Wildflower Magazine 2020 | Volume 37, No. 2

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2020 | Volume 37, No. 2






FAR Afield Though it sounds fantastic, you could almost believe these eastern cottonwoods (Populus deltoides) drink molten gold from a Midas-touched river to obtain such color. Alas, the nearby Rio Grande flows with regular freshwater (most of the time). Like other members of the willow family (Salicaceae), fast-growing, deciduous cottonwoods are often found near rivers; these particular stunners shade Big Bend National Park with broad, green canopies in summer and burnished beauty later in the year. They also bring a flurry of seeds in March and April, when downy fluff covers landscapes in a seemingly unseasonable blanket of white. Seeds come from female trees (cottonwoods are dioecious), so it’s the golden girls you have to thank for snow in spring. – A.M. PHOTO Gabbro/Alamy


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LOOK Closer

One easily recognizable characteristic of eastern cottonwoods (Populus deltoides) is their deeply furrowed, thick, gray bark; even for tree bark, it gives a weathered, mountain-man impression. What lies inside that bark, however, is something you might not be aware of: a hidden star. Snapping a cottonwood stick often reveals the mark of a five-pointed pith (the spongy tissue vascular plants use for moving and storing nutrients), upon which much poetry and legend have been based. Some say that small, dry twigs with growth wrinkles (think of the lines on a bendy straw) make the best star sources. Next time you find one, snap it and make a wish. – A.M. PHOTO Joanna Wojtkowiak |3

FROM THE Executive Director

Here Is Hope AGAIN AND AGAIN THROUGHOUT THIS VERY CHALLENGING YEAR, I have come across a quote from our founder — not only in our own communications, but also shared by many other people and organizations. As we have all struggled through quarantines, closures, sicknesses and, in some cases, death, it has been there: “Where flowers bloom, so does hope.” Lady Bird Johnson’s message has become a flowers unfurl, and the fruits grow heavy and mantra for me, a soothing balm that calms my fill the bellies of birds. The butterflies flitter nerves and brings peace to my soul. It is a wise about, and the sun shines bright and hot in the and deceptively simple statement that holds Texas sky. profound, complex truths. It deftly connects We are fortunate to have an amazing and the destinies of plants and people and relates committed staff. Our horticulturists have safely to so many of life’s diverse experiences. And tended the gardens and natural areas and grown while she used it in the context of lifting people plants throughout this time. Our facilities crew out of poverty, it nevertheless applies to many has made progress on much needed projects of life’s challenges. around the Center. Our education, events and I hope that throughout these last months, communications teams pivoted to offer virtual you have been fortunate enough to witness the content, classes and experiences to our commubeauty of nature — whether on a quiet walk nity. And our guest experience specialists have outside or through a window during isolation — demonstrated nimbleness in the ever-shifting and feel connected to the great rhythm of time. landscape of openings and closures. It is hard not to stare at the color-drenched In so doing, we have all learned new and petals of a flower or the twining green leaves positive things that we will bring forward into of a growing vine without feeling some sense of the future. Amid the chaos of the past months, happiness, hope and peace. we find hope in what is to come. The Wildflower Center has navigated one So there we are, back to Mrs. Johnson’s quote: of its most difficult periods in response to Flowers offer us hope. They point to a verdant the coronavirus pandemic — a reality expe- future that will certainly be changed but perrienced by so many organizations around the haps no less beautiful. And in those flowers — world. We are not alone in having to close, to and because of them — I still see a Wildflower lose significant amounts of revenue, and to Center that is growing strong and there for all experience organizational change. And our of us. staff members are not alone in bearing the For those of you that have been able to mainemotional weight of working while having in- tain your membership, newly join the Center, creased family duties and decreased access to rejoin after a break, or donate, I cannot thank the aspects of life that bring normalcy and joy. you enough for supporting us through this time. Yet, through this difficult time, we persist. You are making our future possible. The seeds continue to germinate and grow. The weeds still march into our gardens. The Thank you,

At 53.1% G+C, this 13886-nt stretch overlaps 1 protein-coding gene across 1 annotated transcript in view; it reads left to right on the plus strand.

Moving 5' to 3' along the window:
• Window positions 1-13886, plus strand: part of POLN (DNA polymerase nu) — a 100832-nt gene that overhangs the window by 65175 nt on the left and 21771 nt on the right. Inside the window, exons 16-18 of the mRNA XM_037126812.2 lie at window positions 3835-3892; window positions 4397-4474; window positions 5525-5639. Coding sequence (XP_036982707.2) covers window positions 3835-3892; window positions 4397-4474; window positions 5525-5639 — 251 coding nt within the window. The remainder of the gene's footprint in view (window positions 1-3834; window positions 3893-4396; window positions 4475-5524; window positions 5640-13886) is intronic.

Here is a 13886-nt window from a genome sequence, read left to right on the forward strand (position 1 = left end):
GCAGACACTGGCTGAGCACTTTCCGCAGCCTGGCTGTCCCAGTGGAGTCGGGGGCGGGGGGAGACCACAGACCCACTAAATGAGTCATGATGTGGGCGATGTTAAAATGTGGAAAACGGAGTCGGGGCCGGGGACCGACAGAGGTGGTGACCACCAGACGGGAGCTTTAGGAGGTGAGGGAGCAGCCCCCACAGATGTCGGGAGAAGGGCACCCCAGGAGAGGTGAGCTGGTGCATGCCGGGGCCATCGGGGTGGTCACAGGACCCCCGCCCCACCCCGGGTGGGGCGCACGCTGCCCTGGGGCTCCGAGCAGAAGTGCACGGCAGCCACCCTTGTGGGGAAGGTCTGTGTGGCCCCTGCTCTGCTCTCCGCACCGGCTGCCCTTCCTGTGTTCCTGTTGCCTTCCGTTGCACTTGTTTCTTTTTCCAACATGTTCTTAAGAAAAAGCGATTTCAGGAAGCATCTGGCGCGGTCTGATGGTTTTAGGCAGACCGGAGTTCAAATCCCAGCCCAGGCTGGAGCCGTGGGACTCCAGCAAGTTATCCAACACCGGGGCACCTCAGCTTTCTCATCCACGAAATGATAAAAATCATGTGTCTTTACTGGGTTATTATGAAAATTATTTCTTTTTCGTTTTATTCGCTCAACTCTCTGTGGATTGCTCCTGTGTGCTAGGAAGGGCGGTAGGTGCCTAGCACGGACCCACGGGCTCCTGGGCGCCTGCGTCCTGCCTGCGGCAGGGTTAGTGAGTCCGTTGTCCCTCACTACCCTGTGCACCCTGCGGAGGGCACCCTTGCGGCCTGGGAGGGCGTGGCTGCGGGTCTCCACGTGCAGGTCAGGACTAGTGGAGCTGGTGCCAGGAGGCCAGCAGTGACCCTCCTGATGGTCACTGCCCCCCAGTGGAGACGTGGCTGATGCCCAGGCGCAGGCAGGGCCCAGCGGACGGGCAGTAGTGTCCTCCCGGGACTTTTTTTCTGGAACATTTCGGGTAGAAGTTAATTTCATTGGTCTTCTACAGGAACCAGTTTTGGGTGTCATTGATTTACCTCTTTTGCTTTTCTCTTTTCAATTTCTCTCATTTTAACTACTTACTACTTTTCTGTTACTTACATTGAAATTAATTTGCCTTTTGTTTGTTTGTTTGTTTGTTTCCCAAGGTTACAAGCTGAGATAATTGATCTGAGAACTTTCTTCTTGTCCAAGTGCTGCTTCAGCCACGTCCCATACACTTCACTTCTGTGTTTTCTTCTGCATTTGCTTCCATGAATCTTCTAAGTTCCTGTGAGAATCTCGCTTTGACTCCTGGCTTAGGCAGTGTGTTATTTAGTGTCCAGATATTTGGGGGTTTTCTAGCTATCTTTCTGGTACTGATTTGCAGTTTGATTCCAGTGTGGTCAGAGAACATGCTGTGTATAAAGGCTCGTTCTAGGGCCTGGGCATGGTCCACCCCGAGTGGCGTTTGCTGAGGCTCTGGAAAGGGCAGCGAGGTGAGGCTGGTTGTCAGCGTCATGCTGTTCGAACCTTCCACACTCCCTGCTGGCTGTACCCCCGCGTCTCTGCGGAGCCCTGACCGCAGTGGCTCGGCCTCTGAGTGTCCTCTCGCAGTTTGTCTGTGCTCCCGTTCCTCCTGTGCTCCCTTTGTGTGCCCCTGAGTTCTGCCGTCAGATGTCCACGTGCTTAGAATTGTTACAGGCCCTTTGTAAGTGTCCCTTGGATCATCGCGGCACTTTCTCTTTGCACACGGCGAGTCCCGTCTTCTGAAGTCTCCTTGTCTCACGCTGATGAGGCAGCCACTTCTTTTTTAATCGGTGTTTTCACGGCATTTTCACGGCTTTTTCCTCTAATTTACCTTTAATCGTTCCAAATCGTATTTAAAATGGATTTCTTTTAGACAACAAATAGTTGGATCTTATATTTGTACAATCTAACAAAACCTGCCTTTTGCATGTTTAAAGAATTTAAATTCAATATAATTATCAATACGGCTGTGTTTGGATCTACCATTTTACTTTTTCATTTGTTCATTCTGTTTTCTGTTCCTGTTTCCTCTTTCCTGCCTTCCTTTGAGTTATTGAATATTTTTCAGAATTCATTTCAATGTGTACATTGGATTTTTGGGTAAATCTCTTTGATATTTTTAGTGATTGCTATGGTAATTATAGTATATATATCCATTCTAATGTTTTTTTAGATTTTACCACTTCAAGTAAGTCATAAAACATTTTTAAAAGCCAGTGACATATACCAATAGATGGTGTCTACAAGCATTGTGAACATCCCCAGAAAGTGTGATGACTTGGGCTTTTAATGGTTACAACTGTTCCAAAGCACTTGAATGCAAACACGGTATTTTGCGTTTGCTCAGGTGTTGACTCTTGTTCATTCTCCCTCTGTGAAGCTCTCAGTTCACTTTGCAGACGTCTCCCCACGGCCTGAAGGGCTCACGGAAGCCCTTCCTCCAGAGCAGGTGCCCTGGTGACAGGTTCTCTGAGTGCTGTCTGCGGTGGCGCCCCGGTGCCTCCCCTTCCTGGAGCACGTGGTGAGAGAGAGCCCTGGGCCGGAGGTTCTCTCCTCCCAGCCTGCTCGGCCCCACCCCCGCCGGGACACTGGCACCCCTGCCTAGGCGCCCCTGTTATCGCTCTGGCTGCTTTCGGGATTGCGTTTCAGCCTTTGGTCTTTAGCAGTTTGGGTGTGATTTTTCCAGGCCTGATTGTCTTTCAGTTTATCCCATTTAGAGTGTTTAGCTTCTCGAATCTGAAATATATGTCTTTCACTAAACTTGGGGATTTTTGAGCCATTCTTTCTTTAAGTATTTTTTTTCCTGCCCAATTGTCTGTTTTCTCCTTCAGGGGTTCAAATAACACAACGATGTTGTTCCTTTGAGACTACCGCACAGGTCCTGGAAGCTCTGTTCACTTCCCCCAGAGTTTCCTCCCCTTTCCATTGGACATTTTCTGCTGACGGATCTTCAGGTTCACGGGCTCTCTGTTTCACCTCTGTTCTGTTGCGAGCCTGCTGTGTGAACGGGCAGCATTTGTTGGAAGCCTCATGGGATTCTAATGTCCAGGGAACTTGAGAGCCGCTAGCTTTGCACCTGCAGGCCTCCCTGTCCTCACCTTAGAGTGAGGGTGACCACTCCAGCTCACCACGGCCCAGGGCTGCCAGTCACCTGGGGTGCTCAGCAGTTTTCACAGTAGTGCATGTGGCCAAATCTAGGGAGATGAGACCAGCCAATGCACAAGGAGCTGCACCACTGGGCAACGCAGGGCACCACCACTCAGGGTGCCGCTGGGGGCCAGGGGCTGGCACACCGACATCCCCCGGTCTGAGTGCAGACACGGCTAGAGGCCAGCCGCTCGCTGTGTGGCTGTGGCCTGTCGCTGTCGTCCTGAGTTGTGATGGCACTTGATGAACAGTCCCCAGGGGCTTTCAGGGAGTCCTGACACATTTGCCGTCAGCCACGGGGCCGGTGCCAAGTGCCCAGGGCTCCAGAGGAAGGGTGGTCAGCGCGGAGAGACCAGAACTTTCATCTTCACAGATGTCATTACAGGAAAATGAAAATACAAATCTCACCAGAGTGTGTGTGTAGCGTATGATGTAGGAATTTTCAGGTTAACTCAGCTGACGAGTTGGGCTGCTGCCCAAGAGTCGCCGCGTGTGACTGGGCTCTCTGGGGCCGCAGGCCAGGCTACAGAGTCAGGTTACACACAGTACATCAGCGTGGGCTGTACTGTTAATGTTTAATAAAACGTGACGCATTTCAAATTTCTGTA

Patrick Newman Executive Director 4 | W I L DF LOW E R

TABLE of Contents


18 16

Born to Rock

Meet lithophiles, rock-loving plants adapted to survive in extreme environments by Jennifer Wehunt


Plant Some Rubber

The country’s next — and best — rubber source could be a native Texas shrub by Amy McCullough

7 PLANT PICKS Native fruit trees offer beauty and bounty 10 BOTANY 101 How plants have evolved (and improved) with fire 12 IN THEIR ELEMENT An avian survey shows the proof is in the plantings 15 PULL IT OR PLANT IT A spirited debate about inland sea oats 16 FIELD GUIDE Flowers and the pollinators that love them 36 CENTERED Center news that’s close to home 38 OFF-CENTER Our work beyond the garden gate 40 THINGS WE LOVE A few of our favorite things


41 THANK YOU, CORPORATE PARTNERS 42 CAN DO Tips for creating bee habitat at home 44 WHEN IN ROAM A Frank Lloyd Wright site embraces native plants 48 WILD LIFE On sunflowers and family, endings and beginnings